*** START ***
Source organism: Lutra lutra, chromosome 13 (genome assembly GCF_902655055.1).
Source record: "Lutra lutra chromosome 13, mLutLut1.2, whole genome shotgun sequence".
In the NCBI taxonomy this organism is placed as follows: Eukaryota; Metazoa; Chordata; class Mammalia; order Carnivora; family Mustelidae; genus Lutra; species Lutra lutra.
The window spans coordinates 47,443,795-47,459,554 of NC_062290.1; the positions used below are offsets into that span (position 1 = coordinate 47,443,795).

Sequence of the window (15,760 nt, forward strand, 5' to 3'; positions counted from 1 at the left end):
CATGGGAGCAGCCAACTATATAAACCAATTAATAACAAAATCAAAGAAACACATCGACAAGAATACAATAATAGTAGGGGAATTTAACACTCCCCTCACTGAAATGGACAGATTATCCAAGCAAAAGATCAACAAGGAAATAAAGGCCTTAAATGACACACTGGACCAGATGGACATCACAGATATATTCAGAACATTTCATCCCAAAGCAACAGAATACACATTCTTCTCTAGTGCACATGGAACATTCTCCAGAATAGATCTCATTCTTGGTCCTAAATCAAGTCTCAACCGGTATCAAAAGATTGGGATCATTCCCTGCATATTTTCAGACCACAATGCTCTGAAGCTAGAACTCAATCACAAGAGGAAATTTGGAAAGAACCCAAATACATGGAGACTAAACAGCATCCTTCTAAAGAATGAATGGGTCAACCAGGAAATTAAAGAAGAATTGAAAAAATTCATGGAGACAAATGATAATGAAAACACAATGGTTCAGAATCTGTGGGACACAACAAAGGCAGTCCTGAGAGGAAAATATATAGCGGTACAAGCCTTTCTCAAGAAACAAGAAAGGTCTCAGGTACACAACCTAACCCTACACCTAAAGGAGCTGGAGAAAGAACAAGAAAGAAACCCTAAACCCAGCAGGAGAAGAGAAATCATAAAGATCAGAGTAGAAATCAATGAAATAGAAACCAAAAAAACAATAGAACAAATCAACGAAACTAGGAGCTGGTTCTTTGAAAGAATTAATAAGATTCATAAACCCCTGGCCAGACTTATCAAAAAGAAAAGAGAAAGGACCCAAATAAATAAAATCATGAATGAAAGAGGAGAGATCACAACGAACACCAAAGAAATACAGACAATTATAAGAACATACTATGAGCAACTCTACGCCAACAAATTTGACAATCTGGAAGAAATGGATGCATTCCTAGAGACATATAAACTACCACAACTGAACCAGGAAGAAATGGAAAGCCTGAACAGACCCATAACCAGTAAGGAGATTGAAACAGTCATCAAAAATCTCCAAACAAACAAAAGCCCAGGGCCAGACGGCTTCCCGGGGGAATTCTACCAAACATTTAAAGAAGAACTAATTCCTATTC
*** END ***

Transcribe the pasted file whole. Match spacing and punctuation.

Source organism: Lutra lutra, chromosome 13 (genome assembly GCF_902655055.1).
Source record: "Lutra lutra chromosome 13, mLutLut1.2, whole genome shotgun sequence".
In the NCBI taxonomy this organism is placed as follows: Eukaryota; Metazoa; Chordata; class Mammalia; order Carnivora; family Mustelidae; genus Lutra; species Lutra lutra.
The window spans coordinates 47,443,795-47,459,554 of NC_062290.1; the positions used below are offsets into that span (position 1 = coordinate 47,443,795).

Sequence of the window (15,760 nt, forward strand, 5' to 3'; positions counted from 1 at the left end):
CATGGGAGCAGCCAACTATATAAACCAATTAATAACAAAATCAAAGAAACACATCGACAAGAATACAATAATAGTAGGGGAATTTAACACTCCCCTCACTGAAATGGACAGATTATCCAAGCAAAAGATCAACAAGGAAATAAAGGCCTTAAATGACACACTGGACCAGATGGACATCACAGATATATTCAGAACATTTCATCCCAAAGCAACAGAATACACATTCTTCTCTAGTGCACATGGAACATTCTCCAGAATAGATCTCATTCTTGGTCCTAAATCAAGTCTCAACCGGTATCAAAAGATTGGGATCATTCCCTGCATATTTTCAGACCACAATGCTCTGAAGCTAGAACTCAATCACAAGAGGAAATTTGGAAAGAACCCAAATACATGGAGACTAAACAGCATCCTTCTAAAGAATGAATGGGTCAACCAGGAAATTAAAGAAGAATTGAAAAAATTCATGGAGACAAATGATAATGAAAACACAATGGTTCAGAATCTGTGGGACACAACAAAGGCAGTCCTGAGAGGAAAATATATAGCGGTACAAGCCTTTCTCAAGAAACAAGAAAGGTCTCAGGTACACAACCTAACCCTACACCTAAAGGAGCTGGAGAAAGAACAAGAAAGAAACCCTAAACCCAGCAGGAGAAGAGAAATCATAAAGATCAGAGTAGAAATCAATGAAATAGAAACCAAAAAAACAATAGAACAAATCAACGAAACTAGGAGCTGGTTCTTTGAAAGAATTAATAAGATTCATAAACCCCTGGCCAGACTTATCAAAAAGAAAAGAGAAAGGACCCAAATAAATAAAATCATGAATGAAAGAGGAGAGATCACAACGAACACCAAAGAAATACAGACAATTATAAGAACATACTATGAGCAACTCTACGCCAACAAATTTGACAATCTGGAAGAAATGGATGCATTCCTAGAGACATATAAACTACCACAACTGAACCAGGAAGAAATGGAAAGCCTGAACAGACCCATAACCAGTAAGGAGATTGAAACAGTCATCAAAAATCTCCAAACAAACAAAAGCCCAGGGCCAGACGGCTTCCCGGGGGAATTCTACCAAACATTTAAAGAAGAACTAATTCCTATTC